Feeds

Unexpected nanotube heat transfer suggests new way to cool processors

Spooky action at a (small) distance

Intelligent flash storage arrays

A strange phenomenon observed at the University of Maryland could pave the way to new techniques for cooling electronics: when researchers passed a current through carbon nanotubes, they didn’t heat up – but other nearby objects did.

While still studying exactly what mechanism produces the phenomenon, the researchers report that when they passed a current through the carbon nanotubes, the tubes remained relatively cool, apparently transferring the heat directly to the silicon nitride substrate that hosted the tubes.

In what they’ve dubbed “remote Joule heating”, the scientists, led by then-student Kamal Baloch, found that the heating of the substrate was enough to melt metal particles on its surface.

The normal heating of metals carrying a current, Joule heating, happens when energy is transferred from the travelling electrons to the atoms in the wire, causing them to vibrate.

In the University of Maryland experiment, the researchers believe the transfer of heat from the carbon nanotubes to the substrate is being caused not by the direct contact of electrons colliding with atoms, but rather by electrical fields.

“We believe that the nanotube's electrons are creating electrical fields due to the current, and the substrate's atoms are directly responding to those fields,” says assistant professor John Cumings.

“The transfer of energy is taking place through these intermediaries, and not because the nanotube's electrons are bouncing off of the substrate's atoms. While there is some analogy to a microwave oven, the physics behind the two phenomena is actually very different.”

The observations were made using a technique called electron thermal microscopy, developed in Cumings’ laboratory, which maps where heat is generated in nanoscale devices.

Baloch says the phenomenon would be useful in semiconductor design, because it provides a way to design thermal properties independently of the electrical properties of a device. “This new mechanism of thermal transport would allow you to engineer your thermal conductor and electrical conductor separately, choosing the best properties for each without requiring the two to be the same material occupying the same region of space,” he said.

The next step in the research is to see what other materials might exhibit similar behavior. The research is published in Nature Nanotechnology, abstract here. ®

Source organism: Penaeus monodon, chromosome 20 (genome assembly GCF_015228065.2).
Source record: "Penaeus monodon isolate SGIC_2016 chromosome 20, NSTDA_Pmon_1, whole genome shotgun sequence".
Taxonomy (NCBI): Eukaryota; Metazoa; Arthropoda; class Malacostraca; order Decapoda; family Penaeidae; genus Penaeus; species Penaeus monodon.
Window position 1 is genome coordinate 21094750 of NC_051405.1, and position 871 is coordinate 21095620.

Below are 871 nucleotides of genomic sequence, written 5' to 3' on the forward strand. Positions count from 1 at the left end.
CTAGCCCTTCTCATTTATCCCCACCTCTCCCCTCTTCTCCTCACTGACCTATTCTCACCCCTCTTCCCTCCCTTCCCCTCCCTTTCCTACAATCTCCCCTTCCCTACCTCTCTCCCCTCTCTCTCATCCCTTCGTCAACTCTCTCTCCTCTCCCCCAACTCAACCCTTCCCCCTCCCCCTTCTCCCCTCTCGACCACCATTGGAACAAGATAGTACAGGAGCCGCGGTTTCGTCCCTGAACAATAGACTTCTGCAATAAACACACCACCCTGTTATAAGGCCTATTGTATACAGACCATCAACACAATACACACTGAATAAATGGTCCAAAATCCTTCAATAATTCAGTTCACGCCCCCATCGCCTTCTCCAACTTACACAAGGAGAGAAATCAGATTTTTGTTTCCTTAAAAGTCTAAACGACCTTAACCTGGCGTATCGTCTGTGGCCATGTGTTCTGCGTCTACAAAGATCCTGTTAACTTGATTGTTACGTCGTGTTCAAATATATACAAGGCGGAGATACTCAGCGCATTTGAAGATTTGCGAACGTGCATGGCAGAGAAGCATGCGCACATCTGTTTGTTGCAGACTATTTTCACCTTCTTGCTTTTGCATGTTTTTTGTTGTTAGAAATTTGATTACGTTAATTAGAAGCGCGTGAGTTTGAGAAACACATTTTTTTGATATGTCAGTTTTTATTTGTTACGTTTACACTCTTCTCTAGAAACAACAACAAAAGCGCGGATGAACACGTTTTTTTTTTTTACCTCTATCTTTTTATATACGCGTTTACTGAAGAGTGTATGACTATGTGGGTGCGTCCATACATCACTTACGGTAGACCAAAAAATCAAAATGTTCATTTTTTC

Providing a secure and efficient Helpdesk

More from The Register

next story
GRAV WAVE DRAMA: 'Big Bang echo' may have been grit on the scanner – boffins
Exit Planet Dust on faster-than-light expansion of universe
SpaceX Dragon cargo truck flies 3D printer to ISS: Clawdown in 3, 2...
Craft berths at space station with supplies, experiments, toys
That glass of water you just drank? It was OLDER than the SUN
One MEELLION years older. Some of it anyway
NASA rover Curiosity drills HOLE in MARS 'GOLF COURSE'
Joins 'traffic light' and perfect stony sphere on the Red Planet
Big dinosaur wowed females with its ENORMOUS HOOTER
That's right, Doris, I've got biggest snout in the prehistoric world
Japanese volcano eruption reportedly leaves 31 people presumed dead
Hopes fade of finding survivors on Mount Ontake
Relive the death of Earth over and over again in Extinction Game
Apocalypse now, and tomorrow, and the next day, and the day after that ...
prev story

Whitepapers

A strategic approach to identity relationship management
ForgeRock commissioned Forrester to evaluate companies’ IAM practices and requirements when it comes to customer-facing scenarios versus employee-facing ones.
Storage capacity and performance optimization at Mizuno USA
Mizuno USA turn to Tegile storage technology to solve both their SAN and backup issues.
High Performance for All
While HPC is not new, it has traditionally been seen as a specialist area – is it now geared up to meet more mainstream requirements?
Beginner's guide to SSL certificates
De-mystify the technology involved and give you the information you need to make the best decision when considering your online security options.
Security for virtualized datacentres
Legacy security solutions are inefficient due to the architectural differences between physical and virtual environments.